However, in more complex ETF and ETF-like structures tracking error can be an issue and can be brought about by the way in which the fund provider, or creator hedges their exposure. If the hedge that they have put in place fails to fully reflect the price changes of the underlying, then you can incur a tracking error.

ETF investors and traders should always do their research and make sure they understand and are happy with the way that the ETF manager hedges their exposure. Luckily enough there is plenty of information about leading ETFs and their holdings and policies etc, online.

For the record the SPDR Gold Trust is hedged and backed by physical gold holdings that are administered by bankers HSBC.

Why trade gold ETFs and what to look out for when choosing your fund?

Gold has always been seen as a store of value particularly in periods of conflict or economic uncertainty during which inflation has often reared its head. Persistent Inflation undermines or reduces purchasing power which means that the money in your pocket or bank account buys fewer goods and services, than it did previously.

This decline in the value or worth of paper currency can be compounded if a government tries to print its way out of trouble. Investing in gold has long been seen as a way to guard against such devaluation or erosion.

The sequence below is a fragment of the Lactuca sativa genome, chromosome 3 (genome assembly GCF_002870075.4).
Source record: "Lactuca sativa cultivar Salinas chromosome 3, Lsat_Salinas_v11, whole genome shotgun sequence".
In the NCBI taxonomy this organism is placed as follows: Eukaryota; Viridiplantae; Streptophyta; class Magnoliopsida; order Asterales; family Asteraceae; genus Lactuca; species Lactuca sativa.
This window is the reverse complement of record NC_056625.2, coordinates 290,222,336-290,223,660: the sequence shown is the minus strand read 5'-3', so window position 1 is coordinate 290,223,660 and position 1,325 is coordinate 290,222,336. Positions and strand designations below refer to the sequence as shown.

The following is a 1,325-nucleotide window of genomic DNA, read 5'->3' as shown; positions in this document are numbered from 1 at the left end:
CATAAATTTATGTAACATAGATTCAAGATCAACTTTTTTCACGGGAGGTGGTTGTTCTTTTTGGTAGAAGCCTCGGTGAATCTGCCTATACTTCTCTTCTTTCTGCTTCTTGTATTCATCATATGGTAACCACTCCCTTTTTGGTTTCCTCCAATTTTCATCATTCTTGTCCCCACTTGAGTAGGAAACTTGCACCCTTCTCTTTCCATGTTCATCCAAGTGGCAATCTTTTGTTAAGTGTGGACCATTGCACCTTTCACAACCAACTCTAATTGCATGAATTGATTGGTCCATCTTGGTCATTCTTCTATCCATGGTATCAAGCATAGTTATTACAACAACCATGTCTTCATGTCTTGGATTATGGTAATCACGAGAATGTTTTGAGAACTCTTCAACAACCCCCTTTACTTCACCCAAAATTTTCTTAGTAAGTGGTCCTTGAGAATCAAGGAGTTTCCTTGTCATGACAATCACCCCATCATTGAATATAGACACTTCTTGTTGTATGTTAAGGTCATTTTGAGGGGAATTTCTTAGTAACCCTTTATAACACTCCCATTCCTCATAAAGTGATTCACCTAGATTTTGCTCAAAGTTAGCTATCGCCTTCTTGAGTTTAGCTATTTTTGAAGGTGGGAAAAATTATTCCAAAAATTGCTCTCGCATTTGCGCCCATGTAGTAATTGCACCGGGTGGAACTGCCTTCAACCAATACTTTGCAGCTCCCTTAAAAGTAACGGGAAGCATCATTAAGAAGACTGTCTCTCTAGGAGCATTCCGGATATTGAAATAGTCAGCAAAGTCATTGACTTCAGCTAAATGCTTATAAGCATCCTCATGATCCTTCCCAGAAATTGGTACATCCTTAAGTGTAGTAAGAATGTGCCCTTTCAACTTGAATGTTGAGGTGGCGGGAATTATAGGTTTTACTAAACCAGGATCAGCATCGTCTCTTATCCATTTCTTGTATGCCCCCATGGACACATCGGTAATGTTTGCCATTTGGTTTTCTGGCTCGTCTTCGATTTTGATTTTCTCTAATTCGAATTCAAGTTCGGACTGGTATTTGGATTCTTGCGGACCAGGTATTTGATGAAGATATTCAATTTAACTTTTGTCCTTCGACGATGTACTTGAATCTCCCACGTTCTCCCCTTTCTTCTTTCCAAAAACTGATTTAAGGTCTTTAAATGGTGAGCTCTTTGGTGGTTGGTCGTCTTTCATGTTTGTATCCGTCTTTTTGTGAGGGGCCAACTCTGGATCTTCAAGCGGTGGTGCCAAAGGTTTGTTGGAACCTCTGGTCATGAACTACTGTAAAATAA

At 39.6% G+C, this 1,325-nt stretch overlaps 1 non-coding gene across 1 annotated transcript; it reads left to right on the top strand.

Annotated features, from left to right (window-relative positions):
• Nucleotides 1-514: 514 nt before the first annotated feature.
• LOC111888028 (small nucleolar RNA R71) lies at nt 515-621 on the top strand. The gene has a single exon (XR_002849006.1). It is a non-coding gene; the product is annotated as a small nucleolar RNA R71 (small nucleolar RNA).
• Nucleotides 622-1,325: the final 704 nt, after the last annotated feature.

Of course, in recent times the specter of rampant inflation has receded. In fact, central bankers and governments in developed nations would actually like to see it return.

In the absence of inflation gold has been seen as an ideal alternative investment and one that is not highly correlated to other asset classes. As with all commodities however gold has relationship with the US dollar (and by extension FX markets) a stronger US dollar has historically been negative for commodity prices whilst a weaker US currency has been bullish for commodity prices in the past.

Gold prices are also driven by investor sentiment or rather changes within it. Gold prices tend to rise as traders become more fearful or risk averse. And gold acts a safe haven in times of market turmoil, when markets are typically in a risk off mood. The opening quarter of 2020 provides a classic example of this relationship that likely accounts for the gains seen in the year to date in the table above.

When considering which ETF to trade or invest in you should look at the size of the fund, its liquidity, that is the number of shares traded in its average daily volume. As well its fees and structure. It’s always a good idea to look at the fund’s fact sheet and compare its performance/ returns and costs with those of the peer group. In general, the larger and more liquid the fund the better.

Risks and rewards of buying Gold ETFs